What’s New In Organic?

 What’s New in Organic?

It’s interesting how the term “organic “ has come into so many areas of our world and lives. 

What started in the beginning of the 20th century as a response to the agricultural movement of using chemical fertilizers in farming to now, where it exists in just about every sector of our lives. 

All you have to do is look at what’s bubbling up in the news and see a range anywhere from cut and dry agriculture, the science of and around organic compounds to fashion to food.

 

What’s New in Organic Testing?

Products labeled “organic” have to hold up to rigorous testing criteria, the highest bar being the GOTS certification (https://global-standard.org ).

Recently, a huge stride was towards the global standardization process by 14 labs. 

With locations ranging  from Portugal, to India, to China and Germany, the approval of these labs is a reflection of both the labs’ conduct of and the efficacy of these tests.  This opens up more locations approved to screen for the potential presence of genetically modified seeds or other components along  a value chain. 

This is a big deal for the ISO IWA 32:2019 protocol (developed by GOTS, OCA https://www.organiccottonaccelerator.org, and Textile Exchange https://textileexchange.org) whose goal is a common testing language among labs globally.

A cotton product labeled “organic” means that GMOs can’t be knowingly used in the cotton value chain from farm, to production, to the brands and that steps have been taking to ensure this.  To manage this, it’s important that organic cotton manufacturers can test their products easily and reliably.  Qualitative GM cotton testing is a must within the GOTS and OCS https://textileexchange.org/matrix/organic-ocs/ supply chain.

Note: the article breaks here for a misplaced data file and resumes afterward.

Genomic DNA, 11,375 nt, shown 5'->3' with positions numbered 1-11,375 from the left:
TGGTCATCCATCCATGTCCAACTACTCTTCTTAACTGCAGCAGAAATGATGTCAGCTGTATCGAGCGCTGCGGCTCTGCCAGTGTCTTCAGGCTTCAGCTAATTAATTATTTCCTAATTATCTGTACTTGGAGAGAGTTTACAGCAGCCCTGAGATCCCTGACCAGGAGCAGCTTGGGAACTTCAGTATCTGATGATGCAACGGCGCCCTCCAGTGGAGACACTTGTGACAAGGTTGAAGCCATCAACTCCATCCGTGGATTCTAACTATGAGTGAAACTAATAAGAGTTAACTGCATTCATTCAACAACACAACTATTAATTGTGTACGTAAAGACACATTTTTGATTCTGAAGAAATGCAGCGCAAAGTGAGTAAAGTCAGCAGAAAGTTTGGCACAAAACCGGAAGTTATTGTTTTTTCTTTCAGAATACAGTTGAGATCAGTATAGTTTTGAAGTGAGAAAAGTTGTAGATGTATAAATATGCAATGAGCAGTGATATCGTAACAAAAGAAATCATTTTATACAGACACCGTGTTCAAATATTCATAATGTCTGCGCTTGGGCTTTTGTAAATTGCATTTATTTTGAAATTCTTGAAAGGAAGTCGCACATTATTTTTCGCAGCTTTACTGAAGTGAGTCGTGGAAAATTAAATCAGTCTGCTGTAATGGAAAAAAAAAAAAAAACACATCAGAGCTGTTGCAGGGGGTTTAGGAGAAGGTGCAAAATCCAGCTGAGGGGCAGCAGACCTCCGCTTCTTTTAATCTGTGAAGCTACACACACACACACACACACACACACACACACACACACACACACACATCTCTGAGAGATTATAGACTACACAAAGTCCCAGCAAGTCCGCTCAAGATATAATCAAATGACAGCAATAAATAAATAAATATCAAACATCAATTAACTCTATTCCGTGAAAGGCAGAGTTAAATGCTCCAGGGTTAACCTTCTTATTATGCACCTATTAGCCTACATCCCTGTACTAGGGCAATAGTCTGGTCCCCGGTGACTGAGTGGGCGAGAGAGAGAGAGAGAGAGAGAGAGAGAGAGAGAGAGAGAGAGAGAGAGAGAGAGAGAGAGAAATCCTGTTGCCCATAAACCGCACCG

Source: Photo by Joshua Lanzarini on Unsplash

As it turns out, per Dr. Katheen Delate Ph.D., Iowa State University Department of Horticulture, up to 30% of “organic” cottonseed may be contaminated with GM seed.  Can organic cotton be GMO? 

Well, that is a tricky question. Technically no, but due to the sheer quantity it is hard to root out, and having a common testing language and ample testing locations will help resolve it.

This is a good thing because the demand for organic cotton is rising, A recent survey by the US Cotton Trust Protocol and Sourcing Journal found that 54% of textile and clothing manufacturers have seen customer demand for environmentally sustainable practices and products increased since the start of the pandemic.  Organic production is up 22% overall YOY.  The conventional cotton supply chain, severely crippled by COVID-19 is backed up and or overstocked.  Simultaneously, consumer data shows a greater and increased demand  for sustainable products and materials.